- "Would you look at that! I caught a living fossil! I didn't know they really existed!" —Animal Crossing (GCN)
- "Whoa! Whoa! Woah! I caught a living fossil! Amazing! What are you doing down there?" —Wild World
- "A coelacanth? I caught a living fossil! Amazing! Who knew these things were still around?" —City Folk
- "Holy fish sticks! I caught a coelacanth! Am I saying it right?" —New Leaf
|Scientific name||Latimeria chalumnae|
|Family||Latimeriidae - Gombessa|
|Time of year||All year|
|Time of day||All day (Animal Crossing, Animal Forest e+)|
4 PM to 9 AM (Wild World, City Folk, New Leaf)
|Location||Ocean when raining (Animal Crossing, Animal Forest e+)|
Ocean when snowing or raining (Wild World, City Folk, New Leaf)
|Shadow size||Huge (Animal Crossing, Wild World, City Folk, New Leaf)|
Massive (Animal Forest e+)
|Selling price||15,000 Bells|
|Appearances||Doubutsu no Mori,|
Doubutsu no Mori+,
Doubutsu no Mori e+,
Animal Crossing: Wild World,
Animal Crossing: City Folk,
Animal Crossing: New Leaf
The Coelacanth (pronounced ˈsiː.lə.kænθ, "seel-uh-canth") (シーラカンス, Shīrakansu) is a very rare fish, introduced in Animal Crossing. The player can only fish for it at the ocean if it is raining or snowing. Coelacanths appear in every main Animal Crossing series title. It first appears in Doubutsu no Mori, in which it is the only fish to be featured in the ocean.
The player has the option to donate a Coelacanth to the museum, and it is worth 15,000 Bells. They can view it in a large tank in the back of the fish exhibit. In New Leaf, it is grouped in the same tank as other large saltwater fish.
In Dōbutsu no Mori e+, the Coelacanth can only be encountered once per play session, even if the player fails to catch it. Saving & quitting and/or restarting the console will allow another encounter.
Donating to the Museum
In Animal Crossing
"Hoo, my goodness! Glorious! Seen in this light, of course, it's quite a grotesque beast. And yet, it does have a certain peculiar allure, wot? You may rest assured that we shall treat it with much affection and respect, wot! My word as a gentleowl."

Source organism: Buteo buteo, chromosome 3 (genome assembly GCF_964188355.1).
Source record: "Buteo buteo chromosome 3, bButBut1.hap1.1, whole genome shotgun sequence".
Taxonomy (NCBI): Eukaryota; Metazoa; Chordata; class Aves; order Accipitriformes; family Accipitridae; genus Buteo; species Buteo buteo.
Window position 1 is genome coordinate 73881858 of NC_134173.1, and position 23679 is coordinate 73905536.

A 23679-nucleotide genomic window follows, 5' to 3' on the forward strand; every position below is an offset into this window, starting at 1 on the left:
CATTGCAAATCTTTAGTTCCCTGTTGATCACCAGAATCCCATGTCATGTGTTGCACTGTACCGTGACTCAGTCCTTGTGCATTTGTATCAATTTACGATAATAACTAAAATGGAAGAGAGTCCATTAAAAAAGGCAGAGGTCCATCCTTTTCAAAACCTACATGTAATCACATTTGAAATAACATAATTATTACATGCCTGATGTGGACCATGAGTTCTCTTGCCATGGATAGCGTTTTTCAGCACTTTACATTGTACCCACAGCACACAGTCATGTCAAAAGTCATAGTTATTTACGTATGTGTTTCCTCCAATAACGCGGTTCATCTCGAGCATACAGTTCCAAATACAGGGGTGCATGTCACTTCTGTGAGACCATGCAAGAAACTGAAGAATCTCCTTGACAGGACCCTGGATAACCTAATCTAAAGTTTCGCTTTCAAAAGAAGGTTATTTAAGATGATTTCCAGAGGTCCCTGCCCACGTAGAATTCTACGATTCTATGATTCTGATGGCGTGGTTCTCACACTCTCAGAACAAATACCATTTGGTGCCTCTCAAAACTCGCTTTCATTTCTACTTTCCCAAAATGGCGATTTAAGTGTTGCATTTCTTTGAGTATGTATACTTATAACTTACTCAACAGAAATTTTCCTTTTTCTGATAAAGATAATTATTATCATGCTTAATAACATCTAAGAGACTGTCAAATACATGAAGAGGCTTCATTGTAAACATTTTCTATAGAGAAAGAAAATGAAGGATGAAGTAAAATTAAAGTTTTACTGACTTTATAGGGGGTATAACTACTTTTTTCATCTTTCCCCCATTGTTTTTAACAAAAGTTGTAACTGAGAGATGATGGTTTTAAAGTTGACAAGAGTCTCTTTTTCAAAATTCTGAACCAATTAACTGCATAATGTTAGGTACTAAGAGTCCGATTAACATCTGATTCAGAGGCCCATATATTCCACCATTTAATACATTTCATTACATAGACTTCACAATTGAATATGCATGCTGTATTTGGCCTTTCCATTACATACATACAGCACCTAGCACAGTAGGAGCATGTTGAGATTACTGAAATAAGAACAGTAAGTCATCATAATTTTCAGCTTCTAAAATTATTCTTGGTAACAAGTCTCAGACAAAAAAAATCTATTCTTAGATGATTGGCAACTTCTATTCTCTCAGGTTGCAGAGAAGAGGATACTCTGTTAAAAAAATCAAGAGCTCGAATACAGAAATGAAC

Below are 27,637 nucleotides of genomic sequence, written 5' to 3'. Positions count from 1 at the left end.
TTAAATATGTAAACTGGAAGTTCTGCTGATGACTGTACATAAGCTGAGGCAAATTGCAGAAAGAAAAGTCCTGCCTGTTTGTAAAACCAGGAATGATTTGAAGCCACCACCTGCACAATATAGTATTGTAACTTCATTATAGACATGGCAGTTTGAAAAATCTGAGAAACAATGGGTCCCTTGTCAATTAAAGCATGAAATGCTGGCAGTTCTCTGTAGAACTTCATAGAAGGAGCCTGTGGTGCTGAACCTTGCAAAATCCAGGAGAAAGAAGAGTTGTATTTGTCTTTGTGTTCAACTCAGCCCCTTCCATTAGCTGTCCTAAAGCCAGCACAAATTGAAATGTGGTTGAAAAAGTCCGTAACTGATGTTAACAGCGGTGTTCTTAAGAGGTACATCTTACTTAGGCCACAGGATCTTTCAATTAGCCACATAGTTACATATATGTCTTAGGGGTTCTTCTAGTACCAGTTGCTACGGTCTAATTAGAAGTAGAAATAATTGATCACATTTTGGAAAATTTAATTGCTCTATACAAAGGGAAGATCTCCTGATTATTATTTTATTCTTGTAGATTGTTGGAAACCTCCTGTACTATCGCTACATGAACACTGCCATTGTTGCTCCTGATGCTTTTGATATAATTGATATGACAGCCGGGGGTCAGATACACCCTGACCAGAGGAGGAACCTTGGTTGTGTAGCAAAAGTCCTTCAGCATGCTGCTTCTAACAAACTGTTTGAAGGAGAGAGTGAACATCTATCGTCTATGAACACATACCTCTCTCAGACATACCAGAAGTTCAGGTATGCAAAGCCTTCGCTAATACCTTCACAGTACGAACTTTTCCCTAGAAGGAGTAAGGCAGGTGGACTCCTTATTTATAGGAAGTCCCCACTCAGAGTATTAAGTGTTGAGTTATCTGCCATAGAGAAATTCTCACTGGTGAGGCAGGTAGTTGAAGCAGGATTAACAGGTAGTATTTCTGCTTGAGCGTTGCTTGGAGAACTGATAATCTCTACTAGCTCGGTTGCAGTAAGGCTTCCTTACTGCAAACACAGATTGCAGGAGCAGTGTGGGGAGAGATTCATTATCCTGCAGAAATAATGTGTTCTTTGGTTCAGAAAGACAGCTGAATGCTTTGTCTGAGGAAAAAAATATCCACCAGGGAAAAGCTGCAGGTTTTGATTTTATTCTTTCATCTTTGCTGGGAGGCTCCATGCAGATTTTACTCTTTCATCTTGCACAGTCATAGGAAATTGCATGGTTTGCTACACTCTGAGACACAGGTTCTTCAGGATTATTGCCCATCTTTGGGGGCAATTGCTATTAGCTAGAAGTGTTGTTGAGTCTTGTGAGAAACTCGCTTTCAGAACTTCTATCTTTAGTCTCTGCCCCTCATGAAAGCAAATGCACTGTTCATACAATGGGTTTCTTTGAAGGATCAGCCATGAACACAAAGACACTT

In Wild World
"It was once thought that the coelacanth had gone extinct, eh wot? Indeed, right up until a scholar saw them lined up in a market. Hoo hoo! That would clearly suggest that they are edible, don't you agree? Though I must admit, they don't look like they would taste very good..."
In City Folk
"Many years ago, the theory was that the coelacanth had gone extinct...But as it turns out, it still exists and has been living deep in the ocean this whole time, wot? Imagine! This fish has known the world since the dinosaurs... Perhaps it's the true master of the sea!"
In New Leaf
Once the Coelacanth is donated, there is information on the board in front of the tank that houses it.
"Coelacanths are ancient fish once believed to be extinct but recently discovered around South Africa. Called "living fossils," they have apparently changed very little over the past 400 million years. They can live for over 60 years and reach lengths of six feet but have rather small brains, even for fish. They have more fins and harder scales than the average fish, making them a rather resilient breed. Their flavour is very different from most fish, and they contain a fat that is indigestible by humans. It's for that second reason that eating them really isn't highly recommended."
|''Nocturnal. Their fins look like feet. Unlike other fish, they crawl to swim."|
|''Called "living fossils," these can grow as big as people."|
The Coelacanth is an ancient species of fish that was, for a long time, believed to be extinct, due to the discovery of fossils. The first ever live one was caught in 1938. It can grow up to two meters in length and lives for an average of forty-eight years. Coelacanths are found off the south coast of Africa, living in steep rocky shores, sheltering in caves during the day. It can travel around eight kilometers a night in search for food, passively swimming with the current, making it a "slow-moving" fish that only uses its fins to adjust its position. It preys on fish and squid, but some have been known to eat eels, skates, and even sharks. Its main predator is likely to be large sharks.
More information on this topic is available at Wikipedia.
Names in other languages
- In City Folk, if the player gives a Coelacanth to Wendell, he refuses to take it, saying his mother told him to not eat them. In the real world, coelacanth are inedible fish.